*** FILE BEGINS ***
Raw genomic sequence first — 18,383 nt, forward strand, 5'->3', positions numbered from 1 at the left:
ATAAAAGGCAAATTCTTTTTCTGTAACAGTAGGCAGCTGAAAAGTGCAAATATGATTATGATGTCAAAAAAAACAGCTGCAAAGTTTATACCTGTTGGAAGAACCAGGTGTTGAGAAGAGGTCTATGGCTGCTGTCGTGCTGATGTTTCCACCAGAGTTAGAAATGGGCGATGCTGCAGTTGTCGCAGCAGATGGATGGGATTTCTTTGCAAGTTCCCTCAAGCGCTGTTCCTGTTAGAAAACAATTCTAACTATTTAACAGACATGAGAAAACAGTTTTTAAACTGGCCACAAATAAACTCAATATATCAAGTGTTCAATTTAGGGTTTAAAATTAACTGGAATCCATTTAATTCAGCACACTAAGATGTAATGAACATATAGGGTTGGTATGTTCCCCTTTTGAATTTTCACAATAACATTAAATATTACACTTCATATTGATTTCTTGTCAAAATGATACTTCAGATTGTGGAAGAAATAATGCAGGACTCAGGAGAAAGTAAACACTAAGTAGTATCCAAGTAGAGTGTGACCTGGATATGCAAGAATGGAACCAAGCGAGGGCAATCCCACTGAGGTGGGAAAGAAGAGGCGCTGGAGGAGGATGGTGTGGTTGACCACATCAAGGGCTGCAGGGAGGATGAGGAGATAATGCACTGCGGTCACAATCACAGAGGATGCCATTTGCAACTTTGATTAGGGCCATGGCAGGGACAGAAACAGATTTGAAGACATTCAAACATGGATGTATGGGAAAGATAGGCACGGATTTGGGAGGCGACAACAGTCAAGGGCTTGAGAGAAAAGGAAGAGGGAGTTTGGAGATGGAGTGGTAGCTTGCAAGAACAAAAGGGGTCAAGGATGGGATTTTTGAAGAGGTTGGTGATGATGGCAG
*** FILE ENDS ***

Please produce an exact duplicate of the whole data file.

Raw genomic sequence first — 18,383 nt, forward strand, 5'->3', positions numbered from 1 at the left:
ATAAAAGGCAAATTCTTTTTCTGTAACAGTAGGCAGCTGAAAAGTGCAAATATGATTATGATGTCAAAAAAAACAGCTGCAAAGTTTATACCTGTTGGAAGAACCAGGTGTTGAGAAGAGGTCTATGGCTGCTGTCGTGCTGATGTTTCCACCAGAGTTAGAAATGGGCGATGCTGCAGTTGTCGCAGCAGATGGATGGGATTTCTTTGCAAGTTCCCTCAAGCGCTGTTCCTGTTAGAAAACAATTCTAACTATTTAACAGACATGAGAAAACAGTTTTTAAACTGGCCACAAATAAACTCAATATATCAAGTGTTCAATTTAGGGTTTAAAATTAACTGGAATCCATTTAATTCAGCACACTAAGATGTAATGAACATATAGGGTTGGTATGTTCCCCTTTTGAATTTTCACAATAACATTAAATATTACACTTCATATTGATTTCTTGTCAAAATGATACTTCAGATTGTGGAAGAAATAATGCAGGACTCAGGAGAAAGTAAACACTAAGTAGTATCCAAGTAGAGTGTGACCTGGATATGCAAGAATGGAACCAAGCGAGGGCAATCCCACTGAGGTGGGAAAGAAGAGGCGCTGGAGGAGGATGGTGTGGTTGACCACATCAAGGGCTGCAGGGAGGATGAGGAGATAATGCACTGCGGTCACAATCACAGAGGATGCCATTTGCAACTTTGATTAGGGCCATGGCAGGGACAGAAACAGATTTGAAGACATTCAAACATGGATGTATGGGAAAGATAGGCACGGATTTGGGAGGCGACAACAGTCAAGGGCTTGAGAGAAAAGGAAGAGGGAGTTTGGAGATGGAGTGGTAGCTTGCAAGAACAAAAGGGGTCAAGGATGGGATTTTTGAAGAGGTTGGTGATGATGGCAG